There are multiple (4) storage schema types supported so even legacy PG versions and custom needs should be covered. PG 11+ needed though to use time-based partitioning. Comes with automatic “retention policy” enforcement (given the gatherer is running).
- Test data generation
A by-product of testing Postgres metrics storage, it helps to quickly estimate metrics data volumes under real life conditions to see if your hardware or selected storage “schema type” can handle the amount of planned metrics. Metrics will be fetched one time from a user specified DB and then data inserted multiple times with correct intervals for the simulated host count. There are also some scripts provided to generate bigger data amounts faster and to test typical dashboard queries speed.
- Connection string password encryption/decryption with AES-GCM-256
Previously monitoring user passwords where stored in plain text for both “config DB” and “YAML” mode. Now an encryption key or keyfile can be provided to the Gatherer and the Web UI to transparently encypt passwords. Default will remain “plain-text” as pgwatch2 is assumably mostly used in safe environments or for ad-hoc troubleshooting and it’s just more convenient so.
- Libpq SSLMODE-s ‘verify-ca’ and ‘verify-full’ support
Previously only ‘disabled’ and ‘require’ were supported. Certs need to be present on the machine where the gatherer is running.
- Support for declaring metrics as Standby-only or Master-only
For example the “pg_stat_database_conflicts” view is always empty on a primary so it makes no sense to query it there. This should result in less errors both in Postgres and pgwatch2 logs.
- De-coupling of metrics from the “public” schema
Previously “public” schema for extensions and “metric fetching helpers” was assumed, but now no such assumption is made, allowing any schema – user just needs to make sure that the monitoring role has it’s “search_path” correctly set. Also no more “public” grants for helpers, only for the monitoring role.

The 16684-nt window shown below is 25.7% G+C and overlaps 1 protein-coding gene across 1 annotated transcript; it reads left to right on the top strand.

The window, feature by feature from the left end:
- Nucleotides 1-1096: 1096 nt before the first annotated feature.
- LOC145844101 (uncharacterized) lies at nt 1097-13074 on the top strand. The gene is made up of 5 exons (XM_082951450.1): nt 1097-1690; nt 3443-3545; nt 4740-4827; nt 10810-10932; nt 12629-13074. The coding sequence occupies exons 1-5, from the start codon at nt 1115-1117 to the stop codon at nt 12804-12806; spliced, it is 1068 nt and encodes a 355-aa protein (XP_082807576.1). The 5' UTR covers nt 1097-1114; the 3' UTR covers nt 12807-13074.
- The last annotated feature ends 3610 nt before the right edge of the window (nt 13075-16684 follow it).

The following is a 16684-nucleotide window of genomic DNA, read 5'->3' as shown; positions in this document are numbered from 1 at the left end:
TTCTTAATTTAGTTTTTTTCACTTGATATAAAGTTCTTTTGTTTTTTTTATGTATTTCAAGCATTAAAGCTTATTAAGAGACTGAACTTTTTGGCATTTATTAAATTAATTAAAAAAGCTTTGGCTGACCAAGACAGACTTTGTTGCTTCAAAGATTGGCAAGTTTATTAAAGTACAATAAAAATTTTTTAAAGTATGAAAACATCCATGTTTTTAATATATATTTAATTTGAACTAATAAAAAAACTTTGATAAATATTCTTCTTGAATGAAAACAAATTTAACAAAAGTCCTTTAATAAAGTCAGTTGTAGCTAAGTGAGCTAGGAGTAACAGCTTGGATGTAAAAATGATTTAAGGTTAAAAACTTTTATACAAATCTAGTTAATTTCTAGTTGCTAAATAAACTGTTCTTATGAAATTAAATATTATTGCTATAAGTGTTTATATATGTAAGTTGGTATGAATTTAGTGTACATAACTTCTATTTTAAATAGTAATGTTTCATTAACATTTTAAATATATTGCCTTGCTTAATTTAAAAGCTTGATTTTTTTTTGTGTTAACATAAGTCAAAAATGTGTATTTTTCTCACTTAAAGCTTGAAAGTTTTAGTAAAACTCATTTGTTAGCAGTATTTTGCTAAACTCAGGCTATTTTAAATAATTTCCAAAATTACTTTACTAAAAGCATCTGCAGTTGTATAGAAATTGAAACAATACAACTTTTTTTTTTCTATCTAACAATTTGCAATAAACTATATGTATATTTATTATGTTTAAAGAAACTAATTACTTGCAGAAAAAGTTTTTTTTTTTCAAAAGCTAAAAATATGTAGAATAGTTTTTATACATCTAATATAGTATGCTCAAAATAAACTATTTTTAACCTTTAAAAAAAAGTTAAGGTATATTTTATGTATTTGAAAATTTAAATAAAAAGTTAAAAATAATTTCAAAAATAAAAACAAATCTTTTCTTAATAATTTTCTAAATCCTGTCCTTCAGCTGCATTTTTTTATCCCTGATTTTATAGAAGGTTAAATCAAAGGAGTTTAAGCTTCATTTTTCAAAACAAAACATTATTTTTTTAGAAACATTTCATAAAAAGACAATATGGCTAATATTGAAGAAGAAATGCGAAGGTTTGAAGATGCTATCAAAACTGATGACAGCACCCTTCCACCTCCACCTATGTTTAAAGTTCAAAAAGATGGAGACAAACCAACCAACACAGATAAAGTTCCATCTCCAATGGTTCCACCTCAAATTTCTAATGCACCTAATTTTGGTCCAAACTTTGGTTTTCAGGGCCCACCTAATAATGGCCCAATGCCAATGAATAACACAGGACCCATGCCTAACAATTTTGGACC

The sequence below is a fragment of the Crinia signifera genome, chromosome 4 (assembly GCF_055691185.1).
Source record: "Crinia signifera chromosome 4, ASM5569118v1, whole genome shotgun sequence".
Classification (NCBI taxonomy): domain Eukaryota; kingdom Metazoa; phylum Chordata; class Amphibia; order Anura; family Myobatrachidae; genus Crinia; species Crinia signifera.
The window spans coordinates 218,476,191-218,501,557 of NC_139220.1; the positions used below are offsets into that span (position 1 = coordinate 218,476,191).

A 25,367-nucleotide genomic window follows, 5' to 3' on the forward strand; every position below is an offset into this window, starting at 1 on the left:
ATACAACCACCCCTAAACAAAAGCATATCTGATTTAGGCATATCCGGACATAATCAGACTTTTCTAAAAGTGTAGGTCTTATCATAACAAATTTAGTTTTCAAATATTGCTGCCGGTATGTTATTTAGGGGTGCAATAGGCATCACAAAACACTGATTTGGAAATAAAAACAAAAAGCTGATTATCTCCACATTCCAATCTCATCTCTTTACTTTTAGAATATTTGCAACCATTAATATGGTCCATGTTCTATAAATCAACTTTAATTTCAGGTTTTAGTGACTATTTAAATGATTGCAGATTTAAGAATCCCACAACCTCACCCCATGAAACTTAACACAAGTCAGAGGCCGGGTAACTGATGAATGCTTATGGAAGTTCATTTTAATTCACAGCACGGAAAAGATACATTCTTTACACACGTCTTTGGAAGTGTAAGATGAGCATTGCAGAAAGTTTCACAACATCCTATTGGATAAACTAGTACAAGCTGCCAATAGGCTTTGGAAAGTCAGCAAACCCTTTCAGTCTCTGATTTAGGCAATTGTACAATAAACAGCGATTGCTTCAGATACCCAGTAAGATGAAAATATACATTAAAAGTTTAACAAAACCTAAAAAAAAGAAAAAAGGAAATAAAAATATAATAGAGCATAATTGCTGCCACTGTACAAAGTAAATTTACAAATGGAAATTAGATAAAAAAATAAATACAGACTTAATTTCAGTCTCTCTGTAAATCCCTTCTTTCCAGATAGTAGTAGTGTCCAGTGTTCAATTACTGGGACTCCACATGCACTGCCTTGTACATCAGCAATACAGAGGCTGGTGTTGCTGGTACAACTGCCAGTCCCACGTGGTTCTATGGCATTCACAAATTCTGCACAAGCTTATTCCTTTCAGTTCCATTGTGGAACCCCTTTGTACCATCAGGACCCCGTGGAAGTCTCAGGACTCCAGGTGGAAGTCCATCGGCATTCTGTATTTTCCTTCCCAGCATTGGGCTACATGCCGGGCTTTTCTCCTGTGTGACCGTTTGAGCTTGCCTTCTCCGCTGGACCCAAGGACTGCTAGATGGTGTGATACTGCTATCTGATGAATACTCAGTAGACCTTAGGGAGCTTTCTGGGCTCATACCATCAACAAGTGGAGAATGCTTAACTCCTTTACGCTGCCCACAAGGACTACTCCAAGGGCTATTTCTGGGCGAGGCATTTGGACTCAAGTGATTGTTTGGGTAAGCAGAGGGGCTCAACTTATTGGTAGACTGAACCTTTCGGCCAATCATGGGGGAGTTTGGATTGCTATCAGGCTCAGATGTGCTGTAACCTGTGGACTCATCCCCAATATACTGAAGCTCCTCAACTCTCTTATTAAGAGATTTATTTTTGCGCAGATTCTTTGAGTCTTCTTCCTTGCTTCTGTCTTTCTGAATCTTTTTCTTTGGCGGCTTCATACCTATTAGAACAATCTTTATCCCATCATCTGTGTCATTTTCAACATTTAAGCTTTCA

- SystemD support + service files
Paths need to be adjusted manually both for the Gatherer and Web UI. Thanks @slardiere!
- Gatherer performance improvements
50% less internal message passing over channels meaning much better performance when monitoring 50+ DB-s.
- Reduced error messages when monitored Dbs are down
Also when metric definitions are not found etc, one error per hour only.
- Various metrics fixes and additions
Some new metrics (“wal_size”) added and “db_size” split up from “db_stats”. Gathering intervals for some “not so used” metrics have also been increased in the preset configs.
Most important changes for v1.4.5
- Parallel metric fetching for a single monitored DB
Two different metric queries can now run simultaneously on a single monitored DB.
- New “Health-check” dashboard
All most important healt indicators on a singe page, with green / yellow / red indicators.
- New “Index overview” dashboard
Top scanned, un-used, biggest, duplicate and invalid indexes overview.
- New “Tables top” dashboard
Top-N by size and growth/scan and INSERT/UPDATE/DELETE rates.